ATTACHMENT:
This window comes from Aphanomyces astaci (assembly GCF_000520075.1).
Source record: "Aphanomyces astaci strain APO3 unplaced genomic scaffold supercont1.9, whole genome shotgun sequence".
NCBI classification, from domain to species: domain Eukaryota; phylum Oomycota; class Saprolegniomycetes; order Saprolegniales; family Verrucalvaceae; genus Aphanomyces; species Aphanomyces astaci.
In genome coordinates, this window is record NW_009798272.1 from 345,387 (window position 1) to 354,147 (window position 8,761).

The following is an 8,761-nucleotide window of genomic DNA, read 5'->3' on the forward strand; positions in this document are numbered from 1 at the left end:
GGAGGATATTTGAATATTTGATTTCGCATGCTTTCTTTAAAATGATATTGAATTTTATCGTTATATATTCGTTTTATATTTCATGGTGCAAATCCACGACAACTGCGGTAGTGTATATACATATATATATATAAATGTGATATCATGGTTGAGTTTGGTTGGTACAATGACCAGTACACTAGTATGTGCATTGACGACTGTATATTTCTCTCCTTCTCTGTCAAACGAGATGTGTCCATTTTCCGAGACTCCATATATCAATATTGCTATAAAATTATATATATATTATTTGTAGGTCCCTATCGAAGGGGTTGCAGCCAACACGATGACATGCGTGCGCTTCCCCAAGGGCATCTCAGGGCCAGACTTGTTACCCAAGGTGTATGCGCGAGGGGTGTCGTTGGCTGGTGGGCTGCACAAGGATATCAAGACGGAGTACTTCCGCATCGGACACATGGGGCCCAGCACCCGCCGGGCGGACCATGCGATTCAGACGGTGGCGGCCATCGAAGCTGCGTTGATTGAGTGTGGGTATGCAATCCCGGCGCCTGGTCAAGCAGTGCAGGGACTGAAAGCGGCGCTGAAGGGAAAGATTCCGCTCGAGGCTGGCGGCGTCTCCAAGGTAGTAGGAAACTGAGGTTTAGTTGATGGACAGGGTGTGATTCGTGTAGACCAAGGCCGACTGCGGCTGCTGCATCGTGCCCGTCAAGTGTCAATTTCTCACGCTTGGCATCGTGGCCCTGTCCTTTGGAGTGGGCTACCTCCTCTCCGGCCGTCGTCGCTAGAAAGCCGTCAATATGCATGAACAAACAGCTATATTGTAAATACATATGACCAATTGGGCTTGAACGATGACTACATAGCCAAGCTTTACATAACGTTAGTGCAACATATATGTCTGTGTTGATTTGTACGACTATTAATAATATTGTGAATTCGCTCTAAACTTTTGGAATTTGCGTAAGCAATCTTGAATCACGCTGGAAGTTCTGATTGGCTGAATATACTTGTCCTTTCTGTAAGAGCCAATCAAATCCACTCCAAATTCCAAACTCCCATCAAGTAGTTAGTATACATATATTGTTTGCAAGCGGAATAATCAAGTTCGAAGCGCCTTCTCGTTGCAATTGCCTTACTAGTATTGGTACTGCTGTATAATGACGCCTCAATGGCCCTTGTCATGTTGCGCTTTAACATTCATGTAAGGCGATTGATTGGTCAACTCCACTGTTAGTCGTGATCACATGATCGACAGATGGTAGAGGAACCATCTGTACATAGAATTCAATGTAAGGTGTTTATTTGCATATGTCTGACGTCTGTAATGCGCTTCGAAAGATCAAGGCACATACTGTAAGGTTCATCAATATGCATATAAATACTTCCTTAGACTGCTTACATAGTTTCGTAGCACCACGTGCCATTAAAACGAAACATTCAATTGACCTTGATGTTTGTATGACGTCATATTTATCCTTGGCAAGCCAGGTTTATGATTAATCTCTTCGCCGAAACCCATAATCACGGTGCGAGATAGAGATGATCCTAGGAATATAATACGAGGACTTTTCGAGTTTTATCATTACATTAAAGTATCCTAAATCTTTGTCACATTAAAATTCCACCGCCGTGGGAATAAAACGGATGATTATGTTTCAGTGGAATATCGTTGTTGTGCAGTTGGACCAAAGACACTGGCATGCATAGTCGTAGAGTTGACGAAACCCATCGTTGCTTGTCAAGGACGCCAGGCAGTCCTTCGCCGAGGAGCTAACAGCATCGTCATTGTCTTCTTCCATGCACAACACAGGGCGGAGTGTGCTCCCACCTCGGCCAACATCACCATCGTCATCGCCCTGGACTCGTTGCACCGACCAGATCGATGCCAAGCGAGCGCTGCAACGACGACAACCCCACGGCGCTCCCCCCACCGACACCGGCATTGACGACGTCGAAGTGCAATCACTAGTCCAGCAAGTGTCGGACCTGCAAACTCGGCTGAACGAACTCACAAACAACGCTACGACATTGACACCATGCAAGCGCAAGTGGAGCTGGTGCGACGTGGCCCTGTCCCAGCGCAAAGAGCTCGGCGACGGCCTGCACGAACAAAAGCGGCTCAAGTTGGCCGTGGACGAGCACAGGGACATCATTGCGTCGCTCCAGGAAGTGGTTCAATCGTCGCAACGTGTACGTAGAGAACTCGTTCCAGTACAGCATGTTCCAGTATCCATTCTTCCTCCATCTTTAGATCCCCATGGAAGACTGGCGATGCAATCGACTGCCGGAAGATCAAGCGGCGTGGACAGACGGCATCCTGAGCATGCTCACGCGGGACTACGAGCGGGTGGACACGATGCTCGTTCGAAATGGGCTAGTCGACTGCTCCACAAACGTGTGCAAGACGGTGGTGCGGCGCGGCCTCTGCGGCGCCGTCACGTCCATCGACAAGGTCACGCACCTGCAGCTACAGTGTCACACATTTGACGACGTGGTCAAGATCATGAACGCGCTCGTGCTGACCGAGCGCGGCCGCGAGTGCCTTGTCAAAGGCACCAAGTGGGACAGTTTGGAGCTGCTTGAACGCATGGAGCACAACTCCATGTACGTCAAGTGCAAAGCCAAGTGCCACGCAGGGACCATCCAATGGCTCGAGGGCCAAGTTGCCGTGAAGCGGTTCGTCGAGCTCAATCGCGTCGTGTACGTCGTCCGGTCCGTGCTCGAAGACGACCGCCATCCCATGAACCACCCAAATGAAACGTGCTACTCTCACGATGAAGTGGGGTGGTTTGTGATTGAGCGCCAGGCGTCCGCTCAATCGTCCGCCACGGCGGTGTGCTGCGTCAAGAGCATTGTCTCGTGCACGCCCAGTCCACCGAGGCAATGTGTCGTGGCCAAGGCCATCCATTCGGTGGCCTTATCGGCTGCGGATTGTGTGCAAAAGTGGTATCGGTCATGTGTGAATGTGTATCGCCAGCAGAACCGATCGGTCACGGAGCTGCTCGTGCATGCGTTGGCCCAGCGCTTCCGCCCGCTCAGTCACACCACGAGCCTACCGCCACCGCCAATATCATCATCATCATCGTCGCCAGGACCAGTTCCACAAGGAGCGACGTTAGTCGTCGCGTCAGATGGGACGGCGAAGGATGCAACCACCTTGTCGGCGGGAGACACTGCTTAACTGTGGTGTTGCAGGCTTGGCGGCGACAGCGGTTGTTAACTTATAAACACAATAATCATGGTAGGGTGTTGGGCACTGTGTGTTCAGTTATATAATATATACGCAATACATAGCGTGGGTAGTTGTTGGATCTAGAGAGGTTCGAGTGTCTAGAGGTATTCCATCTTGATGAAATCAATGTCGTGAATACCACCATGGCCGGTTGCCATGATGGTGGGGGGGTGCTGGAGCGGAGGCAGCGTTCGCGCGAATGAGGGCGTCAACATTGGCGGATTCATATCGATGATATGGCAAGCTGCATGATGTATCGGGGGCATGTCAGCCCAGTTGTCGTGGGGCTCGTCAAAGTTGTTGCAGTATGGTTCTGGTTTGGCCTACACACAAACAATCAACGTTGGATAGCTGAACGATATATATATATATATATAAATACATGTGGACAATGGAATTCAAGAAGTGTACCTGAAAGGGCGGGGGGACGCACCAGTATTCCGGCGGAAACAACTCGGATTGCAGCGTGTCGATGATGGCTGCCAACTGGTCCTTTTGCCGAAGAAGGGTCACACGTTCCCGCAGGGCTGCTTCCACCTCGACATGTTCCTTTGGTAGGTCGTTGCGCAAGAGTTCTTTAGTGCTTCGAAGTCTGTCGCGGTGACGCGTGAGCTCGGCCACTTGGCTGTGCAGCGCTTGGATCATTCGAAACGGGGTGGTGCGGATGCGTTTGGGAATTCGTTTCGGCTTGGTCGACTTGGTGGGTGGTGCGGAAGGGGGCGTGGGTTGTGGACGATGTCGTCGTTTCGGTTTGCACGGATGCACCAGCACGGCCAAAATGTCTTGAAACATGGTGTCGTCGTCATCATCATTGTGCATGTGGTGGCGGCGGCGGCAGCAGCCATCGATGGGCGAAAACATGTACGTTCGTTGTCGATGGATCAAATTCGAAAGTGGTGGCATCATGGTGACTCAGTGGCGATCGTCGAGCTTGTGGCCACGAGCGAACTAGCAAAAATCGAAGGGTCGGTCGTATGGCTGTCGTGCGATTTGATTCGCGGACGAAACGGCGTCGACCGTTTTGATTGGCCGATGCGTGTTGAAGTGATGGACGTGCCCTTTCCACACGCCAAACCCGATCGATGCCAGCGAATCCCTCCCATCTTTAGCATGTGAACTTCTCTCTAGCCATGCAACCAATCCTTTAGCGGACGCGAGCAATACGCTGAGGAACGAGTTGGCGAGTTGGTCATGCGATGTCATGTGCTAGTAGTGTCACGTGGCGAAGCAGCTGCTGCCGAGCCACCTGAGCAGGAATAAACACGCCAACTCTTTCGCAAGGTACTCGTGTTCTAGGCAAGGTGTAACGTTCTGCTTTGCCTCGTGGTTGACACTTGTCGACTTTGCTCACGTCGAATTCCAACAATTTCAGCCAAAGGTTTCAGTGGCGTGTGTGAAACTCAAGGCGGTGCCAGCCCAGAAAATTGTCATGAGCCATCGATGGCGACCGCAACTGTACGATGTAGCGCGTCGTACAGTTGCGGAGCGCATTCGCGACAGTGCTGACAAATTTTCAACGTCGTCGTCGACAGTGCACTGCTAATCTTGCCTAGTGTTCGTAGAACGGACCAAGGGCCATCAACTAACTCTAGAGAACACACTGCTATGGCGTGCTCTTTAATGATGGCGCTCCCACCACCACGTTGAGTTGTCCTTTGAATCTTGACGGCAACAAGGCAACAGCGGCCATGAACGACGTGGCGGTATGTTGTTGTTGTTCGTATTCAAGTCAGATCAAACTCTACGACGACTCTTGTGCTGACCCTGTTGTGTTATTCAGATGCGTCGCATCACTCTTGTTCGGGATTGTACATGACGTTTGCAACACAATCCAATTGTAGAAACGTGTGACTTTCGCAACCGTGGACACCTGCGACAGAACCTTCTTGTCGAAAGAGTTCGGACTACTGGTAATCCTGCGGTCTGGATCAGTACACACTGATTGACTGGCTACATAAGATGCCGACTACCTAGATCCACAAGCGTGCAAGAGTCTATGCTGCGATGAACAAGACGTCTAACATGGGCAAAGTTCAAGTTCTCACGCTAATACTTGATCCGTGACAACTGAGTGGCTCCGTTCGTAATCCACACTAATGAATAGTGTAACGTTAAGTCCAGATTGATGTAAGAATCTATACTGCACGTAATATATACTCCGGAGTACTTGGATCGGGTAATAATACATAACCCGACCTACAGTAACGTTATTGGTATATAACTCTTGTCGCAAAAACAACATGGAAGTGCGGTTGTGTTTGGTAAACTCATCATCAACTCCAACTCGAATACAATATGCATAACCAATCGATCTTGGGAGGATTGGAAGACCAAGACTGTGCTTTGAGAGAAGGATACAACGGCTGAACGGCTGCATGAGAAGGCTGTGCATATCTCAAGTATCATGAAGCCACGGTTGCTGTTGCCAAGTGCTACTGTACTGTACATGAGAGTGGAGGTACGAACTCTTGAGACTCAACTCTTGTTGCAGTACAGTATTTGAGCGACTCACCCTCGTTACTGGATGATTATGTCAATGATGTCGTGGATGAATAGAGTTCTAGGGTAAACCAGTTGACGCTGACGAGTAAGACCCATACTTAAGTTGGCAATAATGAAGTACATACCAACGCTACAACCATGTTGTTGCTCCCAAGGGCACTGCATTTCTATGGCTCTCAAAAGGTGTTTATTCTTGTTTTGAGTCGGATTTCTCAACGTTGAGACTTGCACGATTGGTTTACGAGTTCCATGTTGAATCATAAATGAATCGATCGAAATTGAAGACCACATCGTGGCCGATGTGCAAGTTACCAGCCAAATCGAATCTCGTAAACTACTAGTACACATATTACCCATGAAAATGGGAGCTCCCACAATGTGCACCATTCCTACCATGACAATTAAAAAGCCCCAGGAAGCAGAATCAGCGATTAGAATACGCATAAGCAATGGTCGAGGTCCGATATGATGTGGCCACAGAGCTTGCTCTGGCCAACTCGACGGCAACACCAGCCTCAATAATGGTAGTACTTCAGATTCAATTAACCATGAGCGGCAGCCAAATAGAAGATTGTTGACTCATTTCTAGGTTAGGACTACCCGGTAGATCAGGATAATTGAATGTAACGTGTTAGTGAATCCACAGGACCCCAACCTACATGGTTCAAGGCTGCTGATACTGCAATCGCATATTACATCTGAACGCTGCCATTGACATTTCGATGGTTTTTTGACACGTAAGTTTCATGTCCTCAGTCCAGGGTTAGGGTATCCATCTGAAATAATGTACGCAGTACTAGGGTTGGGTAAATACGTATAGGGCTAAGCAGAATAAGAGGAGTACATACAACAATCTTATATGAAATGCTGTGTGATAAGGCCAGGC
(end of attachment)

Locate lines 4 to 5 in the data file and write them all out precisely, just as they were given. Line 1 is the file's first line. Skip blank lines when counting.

In genome coordinates, this window is record NW_009798272.1 from 345,387 (window position 1) to 354,147 (window position 8,761).

The following is an 8,761-nucleotide window of genomic DNA, read 5'->3' on the forward strand; positions in this document are numbered from 1 at the left end: